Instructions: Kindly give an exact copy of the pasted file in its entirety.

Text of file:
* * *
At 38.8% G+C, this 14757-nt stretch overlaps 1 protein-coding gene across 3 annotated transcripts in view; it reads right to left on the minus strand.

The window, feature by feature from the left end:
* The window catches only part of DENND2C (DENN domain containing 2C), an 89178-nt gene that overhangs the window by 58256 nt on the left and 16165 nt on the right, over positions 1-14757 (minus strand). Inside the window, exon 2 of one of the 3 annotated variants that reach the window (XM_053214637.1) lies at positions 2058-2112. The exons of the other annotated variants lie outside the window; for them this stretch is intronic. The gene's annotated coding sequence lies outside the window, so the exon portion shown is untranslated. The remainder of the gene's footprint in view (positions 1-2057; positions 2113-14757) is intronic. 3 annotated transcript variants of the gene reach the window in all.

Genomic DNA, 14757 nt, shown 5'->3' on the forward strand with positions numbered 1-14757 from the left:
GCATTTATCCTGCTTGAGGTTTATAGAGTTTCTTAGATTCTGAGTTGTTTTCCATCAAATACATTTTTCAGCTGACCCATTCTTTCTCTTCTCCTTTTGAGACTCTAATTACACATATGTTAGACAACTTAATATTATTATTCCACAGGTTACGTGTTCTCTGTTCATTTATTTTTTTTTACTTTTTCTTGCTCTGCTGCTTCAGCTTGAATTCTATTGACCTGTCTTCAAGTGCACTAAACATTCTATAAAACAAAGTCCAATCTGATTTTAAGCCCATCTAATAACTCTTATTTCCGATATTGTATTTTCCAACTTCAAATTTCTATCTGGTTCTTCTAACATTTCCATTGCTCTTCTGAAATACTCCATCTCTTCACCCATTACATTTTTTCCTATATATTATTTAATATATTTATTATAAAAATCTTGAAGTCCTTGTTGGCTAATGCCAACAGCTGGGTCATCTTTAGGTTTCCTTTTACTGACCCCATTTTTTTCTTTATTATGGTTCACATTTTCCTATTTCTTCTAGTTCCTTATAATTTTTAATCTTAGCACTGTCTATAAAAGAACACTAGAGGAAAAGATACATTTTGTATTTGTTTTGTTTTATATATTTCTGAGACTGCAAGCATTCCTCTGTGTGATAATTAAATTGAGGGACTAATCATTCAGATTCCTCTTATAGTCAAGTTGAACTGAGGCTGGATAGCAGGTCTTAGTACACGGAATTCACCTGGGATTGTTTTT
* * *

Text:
At 38.8% G+C, this 14757-nt stretch overlaps 1 protein-coding gene across 3 annotated transcripts in view; it reads right to left on the minus strand.

The window, feature by feature from the left end:
* The window catches only part of DENND2C (DENN domain containing 2C), an 89178-nt gene that overhangs the window by 58256 nt on the left and 16165 nt on the right, over positions 1-14757 (minus strand). Inside the window, exon 2 of one of the 3 annotated variants that reach the window (XM_053214637.1) lies at positions 2058-2112. The exons of the other annotated variants lie outside the window; for them this stretch is intronic. The gene's annotated coding sequence lies outside the window, so the exon portion shown is untranslated. The remainder of the gene's footprint in view (positions 1-2057; positions 2113-14757) is intronic. 3 annotated transcript variants of the gene reach the window in all.

Genomic DNA, 14757 nt, shown 5'->3' on the forward strand with positions numbered 1-14757 from the left:
GCATTTATCCTGCTTGAGGTTTATAGAGTTTCTTAGATTCTGAGTTGTTTTCCATCAAATACATTTTTCAGCTGACCCATTCTTTCTCTTCTCCTTTTGAGACTCTAATTACACATATGTTAGACAACTTAATATTATTATTCCACAGGTTACGTGTTCTCTGTTCATTTATTTTTTTTTACTTTTTCTTGCTCTGCTGCTTCAGCTTGAATTCTATTGACCTGTCTTCAAGTGCACTAAACATTCTATAAAACAAAGTCCAATCTGATTTTAAGCCCATCTAATAACTCTTATTTCCGATATTGTATTTTCCAACTTCAAATTTCTATCTGGTTCTTCTAACATTTCCATTGCTCTTCTGAAATACTCCATCTCTTCACCCATTACATTTTTTCCTATATATTATTTAATATATTTATTATAAAAATCTTGAAGTCCTTGTTGGCTAATGCCAACAGCTGGGTCATCTTTAGGTTTCCTTTTACTGACCCCATTTTTTTCTTTATTATGGTTCACATTTTCCTATTTCTTCTAGTTCCTTATAATTTTTAATCTTAGCACTGTCTATAAAAGAACACTAGAGGAAAAGATACATTTTGTATTTGTTTTGTTTTATATATTTCTGAGACTGCAAGCATTCCTCTGTGTGATAATTAAATTGAGGGACTAATCATTCAGATTCCTCTTATAGTCAAGTTGAACTGAGGCTGGATAGCAGGTCTTAGTACACGGAATTCACCTGGGATTGTTTTT